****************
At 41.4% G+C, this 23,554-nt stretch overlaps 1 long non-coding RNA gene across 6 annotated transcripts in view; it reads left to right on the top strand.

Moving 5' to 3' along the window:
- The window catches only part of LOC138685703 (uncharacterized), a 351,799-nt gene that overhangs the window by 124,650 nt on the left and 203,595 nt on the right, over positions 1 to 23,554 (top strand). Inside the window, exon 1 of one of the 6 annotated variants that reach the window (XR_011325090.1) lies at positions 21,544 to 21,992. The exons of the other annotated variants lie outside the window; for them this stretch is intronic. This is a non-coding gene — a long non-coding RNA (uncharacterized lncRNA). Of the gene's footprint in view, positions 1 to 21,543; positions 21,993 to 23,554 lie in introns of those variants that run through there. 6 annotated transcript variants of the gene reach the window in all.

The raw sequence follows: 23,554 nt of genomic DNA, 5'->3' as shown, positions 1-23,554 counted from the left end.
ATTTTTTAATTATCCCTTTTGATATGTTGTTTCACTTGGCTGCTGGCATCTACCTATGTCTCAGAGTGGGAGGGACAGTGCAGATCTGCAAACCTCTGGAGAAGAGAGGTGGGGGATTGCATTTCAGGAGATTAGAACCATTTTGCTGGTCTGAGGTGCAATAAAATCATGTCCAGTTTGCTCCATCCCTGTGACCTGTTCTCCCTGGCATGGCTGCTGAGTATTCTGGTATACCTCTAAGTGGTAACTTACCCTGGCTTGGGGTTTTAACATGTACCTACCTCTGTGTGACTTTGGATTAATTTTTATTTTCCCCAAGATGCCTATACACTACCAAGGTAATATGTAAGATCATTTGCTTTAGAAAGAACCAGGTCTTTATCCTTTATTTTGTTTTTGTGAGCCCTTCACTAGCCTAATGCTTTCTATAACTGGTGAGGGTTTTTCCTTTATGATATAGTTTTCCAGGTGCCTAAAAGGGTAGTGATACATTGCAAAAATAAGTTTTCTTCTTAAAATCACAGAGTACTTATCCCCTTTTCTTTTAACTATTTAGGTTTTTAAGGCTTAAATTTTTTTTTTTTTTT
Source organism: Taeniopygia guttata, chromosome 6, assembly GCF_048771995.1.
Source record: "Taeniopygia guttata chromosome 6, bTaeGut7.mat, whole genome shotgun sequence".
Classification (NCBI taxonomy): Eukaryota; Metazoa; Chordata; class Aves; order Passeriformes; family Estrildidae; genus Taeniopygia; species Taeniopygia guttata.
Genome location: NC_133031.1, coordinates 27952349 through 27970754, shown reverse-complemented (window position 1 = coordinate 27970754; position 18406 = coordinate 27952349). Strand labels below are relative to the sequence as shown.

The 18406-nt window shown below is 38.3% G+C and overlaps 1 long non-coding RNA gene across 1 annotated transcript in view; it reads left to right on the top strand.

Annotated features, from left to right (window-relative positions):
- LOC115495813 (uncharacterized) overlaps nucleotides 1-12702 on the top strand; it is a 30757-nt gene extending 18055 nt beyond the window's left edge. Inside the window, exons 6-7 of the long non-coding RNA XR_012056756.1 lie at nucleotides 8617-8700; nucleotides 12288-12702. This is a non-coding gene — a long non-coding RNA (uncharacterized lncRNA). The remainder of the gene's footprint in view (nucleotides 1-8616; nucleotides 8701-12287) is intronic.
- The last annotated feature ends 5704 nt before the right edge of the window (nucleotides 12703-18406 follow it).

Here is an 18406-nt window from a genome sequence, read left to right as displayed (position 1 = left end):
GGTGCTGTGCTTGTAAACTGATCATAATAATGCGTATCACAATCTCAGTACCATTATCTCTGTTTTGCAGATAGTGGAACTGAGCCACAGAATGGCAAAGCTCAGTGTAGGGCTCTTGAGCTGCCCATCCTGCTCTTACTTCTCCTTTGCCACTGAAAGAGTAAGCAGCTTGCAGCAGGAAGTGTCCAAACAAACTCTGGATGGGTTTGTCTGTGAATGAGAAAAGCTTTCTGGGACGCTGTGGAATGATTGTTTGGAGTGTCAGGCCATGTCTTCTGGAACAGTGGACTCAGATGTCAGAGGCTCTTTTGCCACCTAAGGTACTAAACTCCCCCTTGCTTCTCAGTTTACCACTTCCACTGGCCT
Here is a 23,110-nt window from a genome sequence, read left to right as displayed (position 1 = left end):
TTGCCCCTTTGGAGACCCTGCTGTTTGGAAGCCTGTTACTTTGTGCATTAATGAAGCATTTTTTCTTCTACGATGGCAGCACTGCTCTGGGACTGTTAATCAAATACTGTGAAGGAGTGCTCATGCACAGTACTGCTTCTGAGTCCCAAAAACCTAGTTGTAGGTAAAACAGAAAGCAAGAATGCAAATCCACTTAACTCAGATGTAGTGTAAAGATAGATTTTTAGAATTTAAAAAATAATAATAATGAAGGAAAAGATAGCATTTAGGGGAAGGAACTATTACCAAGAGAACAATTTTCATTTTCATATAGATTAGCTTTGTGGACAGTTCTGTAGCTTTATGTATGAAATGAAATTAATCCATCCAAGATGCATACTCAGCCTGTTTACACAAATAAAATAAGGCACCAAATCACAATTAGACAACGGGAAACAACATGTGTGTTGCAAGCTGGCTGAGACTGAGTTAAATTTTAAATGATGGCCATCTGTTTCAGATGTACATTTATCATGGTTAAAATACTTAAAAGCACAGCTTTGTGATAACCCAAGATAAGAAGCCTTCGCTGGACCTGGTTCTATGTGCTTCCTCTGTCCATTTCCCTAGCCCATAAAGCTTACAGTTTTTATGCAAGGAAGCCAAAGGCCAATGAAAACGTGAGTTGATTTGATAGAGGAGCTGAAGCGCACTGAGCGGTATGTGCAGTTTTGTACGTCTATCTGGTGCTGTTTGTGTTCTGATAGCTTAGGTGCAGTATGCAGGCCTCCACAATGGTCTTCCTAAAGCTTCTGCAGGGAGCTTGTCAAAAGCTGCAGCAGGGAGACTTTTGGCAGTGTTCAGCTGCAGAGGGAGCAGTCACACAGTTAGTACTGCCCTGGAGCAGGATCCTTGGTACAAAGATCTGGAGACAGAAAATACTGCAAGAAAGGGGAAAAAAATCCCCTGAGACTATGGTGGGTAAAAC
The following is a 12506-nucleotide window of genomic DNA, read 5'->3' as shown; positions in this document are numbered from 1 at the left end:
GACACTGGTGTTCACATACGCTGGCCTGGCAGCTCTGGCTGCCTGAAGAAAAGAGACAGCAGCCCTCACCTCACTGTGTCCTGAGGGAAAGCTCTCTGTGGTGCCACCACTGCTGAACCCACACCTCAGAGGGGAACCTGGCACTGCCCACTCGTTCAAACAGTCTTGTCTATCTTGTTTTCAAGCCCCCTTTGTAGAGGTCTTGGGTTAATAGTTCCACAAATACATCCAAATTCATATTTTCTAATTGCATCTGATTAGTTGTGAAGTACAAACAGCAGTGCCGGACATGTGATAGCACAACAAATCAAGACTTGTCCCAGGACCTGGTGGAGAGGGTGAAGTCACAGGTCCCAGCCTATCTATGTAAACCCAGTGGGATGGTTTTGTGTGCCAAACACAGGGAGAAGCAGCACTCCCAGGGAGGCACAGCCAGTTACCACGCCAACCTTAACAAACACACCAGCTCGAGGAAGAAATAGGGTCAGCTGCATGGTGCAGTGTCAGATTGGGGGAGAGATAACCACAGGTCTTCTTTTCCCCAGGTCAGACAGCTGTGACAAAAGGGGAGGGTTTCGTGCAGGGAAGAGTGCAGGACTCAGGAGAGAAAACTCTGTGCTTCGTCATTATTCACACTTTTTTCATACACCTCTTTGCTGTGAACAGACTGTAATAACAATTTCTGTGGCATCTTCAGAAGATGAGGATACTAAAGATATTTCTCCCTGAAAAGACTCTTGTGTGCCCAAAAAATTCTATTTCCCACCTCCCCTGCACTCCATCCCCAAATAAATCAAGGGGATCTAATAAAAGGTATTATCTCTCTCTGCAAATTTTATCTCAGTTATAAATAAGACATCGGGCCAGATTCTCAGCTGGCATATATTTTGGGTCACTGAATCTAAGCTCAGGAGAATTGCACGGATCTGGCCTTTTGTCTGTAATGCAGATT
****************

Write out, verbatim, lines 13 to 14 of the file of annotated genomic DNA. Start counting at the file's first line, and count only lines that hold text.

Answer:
- The last annotated feature ends 5704 nt before the right edge of the window (nucleotides 12703-18406 follow it).

Here is an 18406-nt window from a genome sequence, read left to right as displayed (position 1 = left end):